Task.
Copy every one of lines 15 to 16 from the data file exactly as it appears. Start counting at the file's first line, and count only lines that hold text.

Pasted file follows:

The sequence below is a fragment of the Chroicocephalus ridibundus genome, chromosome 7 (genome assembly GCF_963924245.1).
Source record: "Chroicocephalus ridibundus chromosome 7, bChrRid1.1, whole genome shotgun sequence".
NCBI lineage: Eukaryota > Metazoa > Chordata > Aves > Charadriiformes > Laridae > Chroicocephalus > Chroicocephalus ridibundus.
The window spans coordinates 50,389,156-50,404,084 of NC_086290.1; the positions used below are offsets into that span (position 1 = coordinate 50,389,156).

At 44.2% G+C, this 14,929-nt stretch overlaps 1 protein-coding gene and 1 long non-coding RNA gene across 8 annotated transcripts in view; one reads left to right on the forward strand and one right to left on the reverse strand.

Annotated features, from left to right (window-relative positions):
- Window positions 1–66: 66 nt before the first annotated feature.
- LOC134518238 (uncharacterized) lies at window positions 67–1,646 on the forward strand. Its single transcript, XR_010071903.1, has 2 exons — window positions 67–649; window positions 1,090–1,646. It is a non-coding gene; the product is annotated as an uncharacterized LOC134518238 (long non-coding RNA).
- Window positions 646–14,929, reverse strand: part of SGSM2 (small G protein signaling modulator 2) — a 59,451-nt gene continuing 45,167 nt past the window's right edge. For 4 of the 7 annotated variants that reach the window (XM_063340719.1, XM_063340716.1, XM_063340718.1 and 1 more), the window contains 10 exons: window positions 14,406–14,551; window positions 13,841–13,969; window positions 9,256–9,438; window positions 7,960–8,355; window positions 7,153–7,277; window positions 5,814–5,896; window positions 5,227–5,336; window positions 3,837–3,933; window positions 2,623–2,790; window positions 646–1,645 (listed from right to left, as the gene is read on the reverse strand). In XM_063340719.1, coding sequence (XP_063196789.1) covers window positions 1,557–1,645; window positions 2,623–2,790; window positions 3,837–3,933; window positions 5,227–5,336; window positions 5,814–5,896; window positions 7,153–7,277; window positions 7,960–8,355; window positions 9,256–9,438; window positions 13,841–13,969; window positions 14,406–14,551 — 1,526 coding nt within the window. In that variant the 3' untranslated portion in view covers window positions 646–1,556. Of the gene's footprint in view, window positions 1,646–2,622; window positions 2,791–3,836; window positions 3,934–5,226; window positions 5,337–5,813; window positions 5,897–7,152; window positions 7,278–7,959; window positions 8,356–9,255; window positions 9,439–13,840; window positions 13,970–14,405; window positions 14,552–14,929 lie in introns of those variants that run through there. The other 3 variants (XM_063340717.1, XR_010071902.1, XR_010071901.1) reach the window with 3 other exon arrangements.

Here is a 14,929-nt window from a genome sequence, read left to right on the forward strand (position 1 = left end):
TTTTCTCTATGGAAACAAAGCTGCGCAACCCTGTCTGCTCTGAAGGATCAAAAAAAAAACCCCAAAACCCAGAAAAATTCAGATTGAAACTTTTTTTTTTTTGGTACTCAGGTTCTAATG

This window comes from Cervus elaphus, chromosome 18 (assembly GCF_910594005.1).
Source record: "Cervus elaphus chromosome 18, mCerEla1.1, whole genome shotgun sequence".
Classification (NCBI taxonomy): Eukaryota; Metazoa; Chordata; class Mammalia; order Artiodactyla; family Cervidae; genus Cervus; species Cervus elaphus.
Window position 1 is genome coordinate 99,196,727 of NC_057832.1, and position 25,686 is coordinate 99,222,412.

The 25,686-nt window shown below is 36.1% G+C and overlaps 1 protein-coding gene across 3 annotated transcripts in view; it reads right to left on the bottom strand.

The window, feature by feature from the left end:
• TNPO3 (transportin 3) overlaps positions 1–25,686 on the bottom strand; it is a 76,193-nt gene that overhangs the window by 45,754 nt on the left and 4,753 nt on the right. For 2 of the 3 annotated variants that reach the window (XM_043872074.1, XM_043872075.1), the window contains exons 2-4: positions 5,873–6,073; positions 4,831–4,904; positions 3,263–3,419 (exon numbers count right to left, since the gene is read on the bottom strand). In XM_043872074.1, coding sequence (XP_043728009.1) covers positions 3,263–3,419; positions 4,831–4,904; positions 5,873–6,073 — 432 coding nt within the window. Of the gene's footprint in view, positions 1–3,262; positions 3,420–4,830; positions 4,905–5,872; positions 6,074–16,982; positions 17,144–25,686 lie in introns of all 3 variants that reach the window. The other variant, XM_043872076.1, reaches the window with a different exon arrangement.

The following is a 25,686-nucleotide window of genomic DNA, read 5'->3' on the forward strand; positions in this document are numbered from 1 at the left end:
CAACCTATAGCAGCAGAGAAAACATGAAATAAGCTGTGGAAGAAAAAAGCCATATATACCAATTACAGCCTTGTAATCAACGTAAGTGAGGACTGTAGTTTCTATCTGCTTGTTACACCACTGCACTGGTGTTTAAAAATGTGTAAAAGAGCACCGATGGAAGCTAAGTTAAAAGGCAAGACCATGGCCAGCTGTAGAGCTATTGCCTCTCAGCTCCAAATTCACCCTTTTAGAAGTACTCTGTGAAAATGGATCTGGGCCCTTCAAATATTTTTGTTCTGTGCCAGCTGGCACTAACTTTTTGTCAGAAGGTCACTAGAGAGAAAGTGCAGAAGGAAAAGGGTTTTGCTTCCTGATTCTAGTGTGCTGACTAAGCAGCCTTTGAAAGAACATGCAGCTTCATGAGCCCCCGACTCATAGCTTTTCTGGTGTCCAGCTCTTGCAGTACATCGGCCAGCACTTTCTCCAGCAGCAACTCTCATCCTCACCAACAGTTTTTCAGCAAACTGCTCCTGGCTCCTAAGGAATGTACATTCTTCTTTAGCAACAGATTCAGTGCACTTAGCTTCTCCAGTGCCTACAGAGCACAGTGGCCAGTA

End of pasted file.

Window position 1 is genome coordinate 99,196,727 of NC_057832.1, and position 25,686 is coordinate 99,222,412.

The 25,686-nt window shown below is 36.1% G+C and overlaps 1 protein-coding gene across 3 annotated transcripts in view; it reads right to left on the bottom strand.